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The Yankees won’t be firing their hitting coaches just yet

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Alan Cockrell and Marcus Thames can sleep soundly for now

MLB: Spring Training-New York Yankees at Philadelphia Phillies Kim Klement-USA TODAY Sports

Calling for firings is one of the great unifying forces of fandom. Whether you follow baseball, hockey, football or water polo, there will almost always be an annual demand for members of your team’s staff to be let go. As Yankee fans, there’s the popular #FireCashman refrain, but recently there have been rumblings that hitting coaches Alan Cockrell and Marcus Thames should be given their pink slips.

To address this call, let’s break down what hitting coaches actually do. The best way to describe it would be as an advisor or critic, less than a teacher or mentor. Hitting coaches curate a player’s swing, review video, compile scouting reports, throw batting practice, and that’s about it. Most of the work on a player’s hitting, especially mechanics, is done by the player themselves or a private hitting coach retained by the player.

The main trouble with being a hitting coach is, once a player reaches the majors, they’ve been hitting a certain way with an incredible degree of success for years. As Ryan Zimmerman put it in this 2013 Washington Post article:

Hitters, especially great hitters like a Bryce Harper, are pretty finely-tuned machines. It’s something you pick up when you’re among the most skilled 0.01% of people, and there’s really not a lot a hitting coach can do to dramatically change that.

This brings us to the Yankees’ case specifically. There are two main lines of complaint against the Yankee hitting staff. The first is the relative inconsistency of the lineup, and the second is the regression of younger players. I’ll address each in turn.

The Yankee lineup is inconsistent. There’s some truth to the “streakiness” of the team’s offense. The Yankees average 5.23 runs per game, but the variance of their run distribution is quite high on it’s own. The variance is NOT so high when compared within the division, however:

Here, the Yankees do experience the highest variance in runs per game, but are pretty well in line with two other teams within their division, while scoring half a run more per game than any other team in the AL East. That half a run is important, because a higher average, even if more volatile, will see more runs scored OVER THE LONG RUN than a more consistent, but small average, like the Blue Jays see.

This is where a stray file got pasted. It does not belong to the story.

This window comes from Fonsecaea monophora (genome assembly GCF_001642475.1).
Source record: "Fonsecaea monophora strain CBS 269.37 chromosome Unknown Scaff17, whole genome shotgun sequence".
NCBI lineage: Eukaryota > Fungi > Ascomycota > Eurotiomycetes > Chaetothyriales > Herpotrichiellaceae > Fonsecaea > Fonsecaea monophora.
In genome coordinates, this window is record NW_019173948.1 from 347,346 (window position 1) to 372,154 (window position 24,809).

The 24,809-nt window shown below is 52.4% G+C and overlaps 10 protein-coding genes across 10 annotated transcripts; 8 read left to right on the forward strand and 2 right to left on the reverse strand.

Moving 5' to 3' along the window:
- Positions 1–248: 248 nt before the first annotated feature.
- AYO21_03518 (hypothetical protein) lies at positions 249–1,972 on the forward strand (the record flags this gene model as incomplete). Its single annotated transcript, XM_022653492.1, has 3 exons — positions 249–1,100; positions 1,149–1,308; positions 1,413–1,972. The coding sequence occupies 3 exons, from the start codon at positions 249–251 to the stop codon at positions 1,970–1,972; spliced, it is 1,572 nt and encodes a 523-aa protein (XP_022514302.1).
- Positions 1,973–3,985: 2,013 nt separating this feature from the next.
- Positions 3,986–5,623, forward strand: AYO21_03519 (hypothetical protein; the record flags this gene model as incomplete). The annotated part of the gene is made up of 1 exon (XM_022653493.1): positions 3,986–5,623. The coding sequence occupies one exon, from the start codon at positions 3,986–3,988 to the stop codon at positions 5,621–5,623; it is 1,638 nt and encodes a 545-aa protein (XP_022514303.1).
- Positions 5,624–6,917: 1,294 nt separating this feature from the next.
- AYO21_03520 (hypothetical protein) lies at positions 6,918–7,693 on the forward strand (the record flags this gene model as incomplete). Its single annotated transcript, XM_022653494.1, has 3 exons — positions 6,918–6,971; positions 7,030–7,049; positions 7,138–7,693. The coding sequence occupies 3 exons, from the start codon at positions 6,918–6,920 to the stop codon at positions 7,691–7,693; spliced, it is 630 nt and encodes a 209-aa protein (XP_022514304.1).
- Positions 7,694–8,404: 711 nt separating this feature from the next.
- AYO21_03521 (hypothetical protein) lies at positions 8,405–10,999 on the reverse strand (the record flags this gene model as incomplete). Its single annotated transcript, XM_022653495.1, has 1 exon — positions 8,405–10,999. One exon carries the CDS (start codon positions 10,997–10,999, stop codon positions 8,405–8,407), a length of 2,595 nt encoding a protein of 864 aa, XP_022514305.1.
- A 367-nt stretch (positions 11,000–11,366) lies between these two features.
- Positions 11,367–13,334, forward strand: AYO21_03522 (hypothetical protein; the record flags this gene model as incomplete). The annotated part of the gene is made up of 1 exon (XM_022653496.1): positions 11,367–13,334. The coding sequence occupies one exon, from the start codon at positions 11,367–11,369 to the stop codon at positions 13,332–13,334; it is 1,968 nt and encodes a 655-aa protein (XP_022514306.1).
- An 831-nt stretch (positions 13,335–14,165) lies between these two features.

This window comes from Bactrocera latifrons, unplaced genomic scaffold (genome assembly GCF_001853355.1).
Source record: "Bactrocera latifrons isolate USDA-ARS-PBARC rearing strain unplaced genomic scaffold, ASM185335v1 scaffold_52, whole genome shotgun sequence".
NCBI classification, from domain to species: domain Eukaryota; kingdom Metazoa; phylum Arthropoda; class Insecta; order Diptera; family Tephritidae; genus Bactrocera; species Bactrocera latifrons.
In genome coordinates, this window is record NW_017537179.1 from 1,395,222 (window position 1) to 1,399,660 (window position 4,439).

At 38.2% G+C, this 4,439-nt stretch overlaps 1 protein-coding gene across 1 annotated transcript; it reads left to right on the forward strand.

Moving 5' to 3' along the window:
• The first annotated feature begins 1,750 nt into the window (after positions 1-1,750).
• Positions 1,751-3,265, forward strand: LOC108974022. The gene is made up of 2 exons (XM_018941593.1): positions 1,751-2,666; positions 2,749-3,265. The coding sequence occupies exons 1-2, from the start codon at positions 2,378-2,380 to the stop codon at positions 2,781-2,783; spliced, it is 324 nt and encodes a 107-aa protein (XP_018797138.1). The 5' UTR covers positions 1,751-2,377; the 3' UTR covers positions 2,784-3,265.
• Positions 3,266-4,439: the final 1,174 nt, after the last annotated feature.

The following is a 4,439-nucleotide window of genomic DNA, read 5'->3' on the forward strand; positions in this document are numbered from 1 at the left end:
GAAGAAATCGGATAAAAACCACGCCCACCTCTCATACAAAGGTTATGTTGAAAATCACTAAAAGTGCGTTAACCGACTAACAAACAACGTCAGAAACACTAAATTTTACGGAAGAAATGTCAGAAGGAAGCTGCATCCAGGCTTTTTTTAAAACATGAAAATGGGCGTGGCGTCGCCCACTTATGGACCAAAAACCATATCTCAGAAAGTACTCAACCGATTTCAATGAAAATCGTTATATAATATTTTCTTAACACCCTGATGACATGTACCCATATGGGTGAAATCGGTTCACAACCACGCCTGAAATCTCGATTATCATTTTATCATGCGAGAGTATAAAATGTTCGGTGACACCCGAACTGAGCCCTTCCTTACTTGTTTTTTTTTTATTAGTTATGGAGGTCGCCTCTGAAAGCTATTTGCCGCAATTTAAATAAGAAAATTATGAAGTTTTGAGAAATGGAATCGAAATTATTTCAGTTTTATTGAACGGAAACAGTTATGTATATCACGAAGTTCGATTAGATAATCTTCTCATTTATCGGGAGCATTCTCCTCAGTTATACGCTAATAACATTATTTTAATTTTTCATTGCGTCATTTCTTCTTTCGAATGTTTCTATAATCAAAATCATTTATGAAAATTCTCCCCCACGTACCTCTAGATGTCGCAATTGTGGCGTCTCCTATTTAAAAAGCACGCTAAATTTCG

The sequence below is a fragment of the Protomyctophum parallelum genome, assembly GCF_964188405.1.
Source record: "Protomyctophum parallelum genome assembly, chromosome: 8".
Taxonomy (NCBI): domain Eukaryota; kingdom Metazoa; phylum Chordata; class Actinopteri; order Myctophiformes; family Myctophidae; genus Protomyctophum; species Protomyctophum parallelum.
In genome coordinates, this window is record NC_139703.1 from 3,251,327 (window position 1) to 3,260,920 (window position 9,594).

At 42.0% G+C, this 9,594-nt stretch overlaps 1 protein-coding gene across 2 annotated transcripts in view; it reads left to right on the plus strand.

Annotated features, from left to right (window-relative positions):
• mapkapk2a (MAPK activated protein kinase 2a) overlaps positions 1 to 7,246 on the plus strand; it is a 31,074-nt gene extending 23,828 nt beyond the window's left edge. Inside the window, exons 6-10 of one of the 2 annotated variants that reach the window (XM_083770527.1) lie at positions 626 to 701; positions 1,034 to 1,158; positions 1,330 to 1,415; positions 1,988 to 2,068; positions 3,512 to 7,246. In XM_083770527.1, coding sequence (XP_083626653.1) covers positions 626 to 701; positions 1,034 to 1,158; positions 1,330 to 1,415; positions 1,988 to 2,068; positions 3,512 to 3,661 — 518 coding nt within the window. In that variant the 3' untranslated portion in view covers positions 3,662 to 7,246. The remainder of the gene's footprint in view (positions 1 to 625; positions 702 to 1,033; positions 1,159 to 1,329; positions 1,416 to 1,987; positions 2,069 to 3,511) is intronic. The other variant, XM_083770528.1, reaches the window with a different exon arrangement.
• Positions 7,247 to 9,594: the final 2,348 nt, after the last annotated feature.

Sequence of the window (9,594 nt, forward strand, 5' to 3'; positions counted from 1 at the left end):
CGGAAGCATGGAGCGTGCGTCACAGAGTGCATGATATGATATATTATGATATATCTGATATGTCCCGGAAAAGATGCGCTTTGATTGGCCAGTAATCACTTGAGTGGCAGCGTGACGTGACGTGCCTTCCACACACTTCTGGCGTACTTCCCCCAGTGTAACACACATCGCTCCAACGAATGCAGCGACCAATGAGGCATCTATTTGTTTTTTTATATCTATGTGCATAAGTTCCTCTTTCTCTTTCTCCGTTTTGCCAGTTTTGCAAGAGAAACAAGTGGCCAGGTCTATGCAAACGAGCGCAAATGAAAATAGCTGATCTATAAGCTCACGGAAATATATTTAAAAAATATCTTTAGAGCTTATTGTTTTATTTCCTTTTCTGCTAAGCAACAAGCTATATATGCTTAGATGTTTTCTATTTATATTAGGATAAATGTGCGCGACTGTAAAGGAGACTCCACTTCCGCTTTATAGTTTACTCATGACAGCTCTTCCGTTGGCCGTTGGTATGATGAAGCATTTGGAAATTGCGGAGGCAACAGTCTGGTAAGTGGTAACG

This variance becomes even more pronounced when factoring in two likely playoff teams, the Houston Astros and Cleveland:

Houston and Cleveland actually have MORE inconsistent offenses than the Yankees do, and yet nobody is questioning the playoff-readiness nor job security of their coaching staffs!

Most great offenses are inconsistent to a degree, because at the end of the day the pitcher almost always has the advantage in a given at-bat. A good offensive team is always susceptible to being shut down by a good pitching performance. For a simple example of this, just look at those illustrious Astros, who have arguably the best offense in the history of the game. From July 31 until August 9, the Astros played 9 games and put up the following runs per game: 14 (W), 4 (L), 0 (L), 3 (L), 16 (W), 3 (L), 7 (W), 5 (L), 1 (L). Every offense is inconsistent.

The hitting coaches haven’t helped prevent regression. If it were possible to prevent regression, the coach who discovered it would be given the keys to a franchise and told to do whatever he wanted with it. Players regress, simply because it’s really hard to maintain a Ruthian pace over an entire season. While we all loved what Aaron Judge was in the first half, we all knew that he wasn’t going to be a 200 wRC+ player every season, and the same could be said for Gary Sanchez. The amount of information available on a player’s weak spots, the depth of relief pitching and the sheer dumb luck of hitting a ball right at a fielder, or a home run that gets brought back into the park by Jackie Bradley Jr., are going to bring 99% of players back down to Earth eventually.

The other issue is that the regression really hasn’t been that bad. The second-half slump that Judge is going through has netted him an 80 wRC+. Last season, looking lost at the plate, he logged a 63 wRC+. Judge’s actually been able to make the adjustments necessary to raise his performance floor, even while slumping at a rate causing some fans to panic.

Gary Sanchez’s regression fits into the same mold, as he’s managed a 122 wRC+ in his first full season in the bigs. Again, that’s not the Bonds-like performance we saw him manage in the earliest stage of his career, but over a full season, every single fan will take a 122 wRC+ from a catcher.

I’m not claiming that the hitting staff of the Yankees has had an effect one way or the other on the seasons Judge and Sanchez are having. I’m not privy to their practice routines, nor do I get access to the scouting reports other teams use against the Yankees. I’m simply saying that neither Cockrell or Thames will be let go because the team is “inconsistent” (so is everyone), or because the key hitters in the lineup are simply terrific, rather than video-game like.